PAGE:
Norwegian Grid Struggling To Keep Up With Growing EV Fleet −


Batteries

Published on October 5th, 2017 | by Jesper Berggreen

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Norwegian Grid Struggling To Keep Up With Growing EV Fleet

Norway recently crossed a landmark number of 100 thousand EV and PHEV in active use in the country. With a population in Norway of 5.2 million, we are talking about an insane amount of electric-powered vehicles. Other countries are scrambling to get their EV policies in place while Norway just decided a few years ago — what the heck — let’s just go all in on electric vehicles. Massive incentives were rapidly put in place, and onward they went.

Massive growth in the EV fleet

According to the Norwegian Electric Car Association Norsk elbilforening the result of these policies is a growth from a total of 3347 electric vehicles registered by the end of 2010 to 123,222 by the end of August this year. Today 29% of all new cars sold in Norway are electric. A whopping 41% if you look at the capital Oslo alone.

These numbers are unreal. If you were to have the same ratio (EVs per capita)  in the US, the country would have almost 8 million electric cars on the road right now.

The grid is pushed to its limits

In an article on the Norwegian site Teknisk Ukeblad the problem of the grid trying to keep up with demand is discussed. Bjørn Brattelid working with the grid operator Lyse Elnett puts it this way:

I have been working on the electric grid since 1981. In recent years, the network demand has grown drastically. On the one hand, LED lights and other power-saving solutions have led to less stress on the grid. On the other hand, electric cars have led to challenges for the network owners. Today we balance on a knifes edge in several locations. When people install 22 kW chargers to charge their Tesla in outlying areas, it can be a heavy burden on our local network. In case of large voltage variations, it can even result in light flashing in people’s homes.

Photo Credit: Christina Bu, director of the Norwegian Electric Car Association, via elbil.no

Christina Bu, director of the Norwegian Electric Car Association agrees:

The challenge in Norway is not that there is too little power, but too low capacity in parts of the network closest to the consumer. It is certainly challenging.

Indeed. You can almost hear fuses popping all over the place. Despite Norway being one of the richest oil-nations in the world, almost all their electrical power comes from hydro. That’s why they are fine with going electric on the roads. More oil to sell.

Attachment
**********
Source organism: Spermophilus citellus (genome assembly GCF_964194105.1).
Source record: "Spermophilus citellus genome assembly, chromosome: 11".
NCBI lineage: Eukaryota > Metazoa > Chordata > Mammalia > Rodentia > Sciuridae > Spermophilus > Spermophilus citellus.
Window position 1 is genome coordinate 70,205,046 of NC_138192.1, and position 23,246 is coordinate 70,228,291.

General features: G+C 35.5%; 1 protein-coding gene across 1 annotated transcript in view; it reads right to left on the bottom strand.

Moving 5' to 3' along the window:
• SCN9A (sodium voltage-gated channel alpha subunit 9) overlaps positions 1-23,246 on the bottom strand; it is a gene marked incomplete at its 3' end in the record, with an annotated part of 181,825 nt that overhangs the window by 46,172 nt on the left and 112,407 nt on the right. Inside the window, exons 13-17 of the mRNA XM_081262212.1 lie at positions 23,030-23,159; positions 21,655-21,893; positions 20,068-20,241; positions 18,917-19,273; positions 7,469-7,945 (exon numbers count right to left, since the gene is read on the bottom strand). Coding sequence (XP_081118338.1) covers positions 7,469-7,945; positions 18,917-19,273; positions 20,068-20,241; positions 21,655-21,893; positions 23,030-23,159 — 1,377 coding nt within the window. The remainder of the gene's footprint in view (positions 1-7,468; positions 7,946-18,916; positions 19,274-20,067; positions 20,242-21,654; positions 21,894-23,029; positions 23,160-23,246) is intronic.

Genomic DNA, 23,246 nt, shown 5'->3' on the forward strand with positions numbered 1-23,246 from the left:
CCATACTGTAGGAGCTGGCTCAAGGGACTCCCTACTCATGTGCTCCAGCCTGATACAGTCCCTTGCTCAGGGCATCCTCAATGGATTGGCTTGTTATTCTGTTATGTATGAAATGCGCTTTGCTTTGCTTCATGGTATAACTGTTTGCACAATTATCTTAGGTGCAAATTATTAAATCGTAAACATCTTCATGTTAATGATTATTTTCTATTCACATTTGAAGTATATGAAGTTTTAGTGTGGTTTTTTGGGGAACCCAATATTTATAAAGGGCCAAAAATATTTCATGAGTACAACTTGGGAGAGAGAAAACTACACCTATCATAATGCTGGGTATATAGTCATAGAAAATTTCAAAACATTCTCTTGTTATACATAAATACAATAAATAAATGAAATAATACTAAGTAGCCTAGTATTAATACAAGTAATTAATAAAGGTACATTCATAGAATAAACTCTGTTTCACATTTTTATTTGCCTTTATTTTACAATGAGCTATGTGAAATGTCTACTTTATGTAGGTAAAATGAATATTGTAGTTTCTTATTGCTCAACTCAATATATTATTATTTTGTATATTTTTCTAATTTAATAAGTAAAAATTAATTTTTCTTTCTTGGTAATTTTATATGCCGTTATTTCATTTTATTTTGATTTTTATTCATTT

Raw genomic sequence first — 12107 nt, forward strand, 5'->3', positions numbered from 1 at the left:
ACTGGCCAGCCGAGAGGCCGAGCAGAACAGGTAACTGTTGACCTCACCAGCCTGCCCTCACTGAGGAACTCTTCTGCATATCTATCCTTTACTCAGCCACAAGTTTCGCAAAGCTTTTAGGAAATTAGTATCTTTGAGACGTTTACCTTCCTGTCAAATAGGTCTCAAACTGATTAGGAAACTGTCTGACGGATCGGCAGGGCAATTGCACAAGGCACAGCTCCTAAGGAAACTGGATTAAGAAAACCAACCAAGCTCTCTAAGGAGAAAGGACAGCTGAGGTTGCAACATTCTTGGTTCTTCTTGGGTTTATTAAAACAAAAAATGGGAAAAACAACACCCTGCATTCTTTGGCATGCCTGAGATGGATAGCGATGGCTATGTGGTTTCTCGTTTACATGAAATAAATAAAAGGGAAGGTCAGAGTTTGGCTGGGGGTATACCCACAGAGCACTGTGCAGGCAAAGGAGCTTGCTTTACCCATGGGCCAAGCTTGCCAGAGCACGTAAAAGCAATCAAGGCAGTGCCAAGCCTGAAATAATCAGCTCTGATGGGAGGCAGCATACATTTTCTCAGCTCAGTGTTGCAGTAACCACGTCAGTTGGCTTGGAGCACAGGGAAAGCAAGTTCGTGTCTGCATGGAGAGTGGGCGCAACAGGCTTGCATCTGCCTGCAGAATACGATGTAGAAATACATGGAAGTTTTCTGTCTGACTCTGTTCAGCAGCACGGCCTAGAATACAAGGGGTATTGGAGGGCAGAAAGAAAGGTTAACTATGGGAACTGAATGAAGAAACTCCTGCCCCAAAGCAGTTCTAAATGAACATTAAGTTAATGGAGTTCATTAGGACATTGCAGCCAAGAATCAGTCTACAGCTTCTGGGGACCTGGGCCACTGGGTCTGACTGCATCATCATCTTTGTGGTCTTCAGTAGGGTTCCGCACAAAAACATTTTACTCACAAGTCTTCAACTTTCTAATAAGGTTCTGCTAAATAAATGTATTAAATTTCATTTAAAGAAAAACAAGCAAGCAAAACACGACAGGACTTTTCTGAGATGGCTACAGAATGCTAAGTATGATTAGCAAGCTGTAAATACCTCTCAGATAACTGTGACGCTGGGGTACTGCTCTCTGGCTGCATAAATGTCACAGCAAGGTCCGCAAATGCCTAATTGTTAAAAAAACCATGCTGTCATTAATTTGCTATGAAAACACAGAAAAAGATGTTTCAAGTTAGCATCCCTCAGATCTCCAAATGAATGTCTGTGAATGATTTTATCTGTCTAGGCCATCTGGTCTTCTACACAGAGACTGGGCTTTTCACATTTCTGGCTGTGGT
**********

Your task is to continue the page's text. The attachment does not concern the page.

Batteries to the rescue

So, what can be done about it? Well, the people at the grid operators and network owners are hard at work solving this problem. They agree that one part of the solution is stationary battery storage. You could argue that stationary batteries are redundant when you have the EVs rolling around with batteries already. But the thing is — at the end of the day more electricity is still going into the EVs than out of them.

The battery inside an EV has one primary job: to move stuff (including people) around. The stationary battery has a different job: to suck up electrons, store them, and release them on demand. So while V2G (Vehicle To Grid) is a clever way of utilizing an EVs excess capacity (Nissan is betting big on this, Tesla not so much), the stationary battery is more effective in terms of on demand buffering.

Smart grids rule

When you place stationary battery storage in strategic places in a grid — in all categories of scale from the power plants to the end user — things start smoothing out significantly. With clever use of grid surveillance and peak demand anticipation simulations, these decentralized batteries can work together and shift power back and forth with response times counted in milliseconds. This way you will never have a problem if you happened to turn on your kettle and toaster while your EV was charging outside.

I would argue that it is of greater importance that the EV itself is able to back off a bit on heavy charging from time to time, than it is to have it actually returning power to the grid. Keep in mind that 8 hours of slow and easy charging will still get you more than 50 miles of range. But if you really are in a hurry — and you are willing to pay for it — maybe the other EVs  in your neighborhood will cut you some slack by letting your EV charge at maximum rate while they all back off just enough to not exceed the capacity of the local part of the grid.

Given adequate supply of battery storage systems from big companies like Tesla, Nissan, ABB, Bosch, GE, Siemens, and many others, the deployment of these systems will give more time for the grid to evolve with sufficient cabling for the new all-electric society we are moving towards.

Thank you Norway, for taking the toll of testing this new future to the limit, so that the rest of us won’t have to bother.


 

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About the Author

Jesper Berggreen had his perspective on the world expanded vastly after having attended primary school in rural Africa in the early 1980s. And while educated a computer programmer and laboratory technician, working with computers and lab-robots at the institute of forensic medicine in Aarhus, Denmark, he never forgets what life is like having nothing. Thus it became obvious for him that technological advancement is necessary for the prosperity of all humankind, sharing this one vessel we call planet earth. However, technology has to be smart, clean, sustainable, widely accessible, and democratic, in order to change the world for the better. Writing about clean energy, electric transportation, energy poverty, and related issues, he gets the message through to anyone who wants to know better. Jesper is founder of Lifelike.dk.



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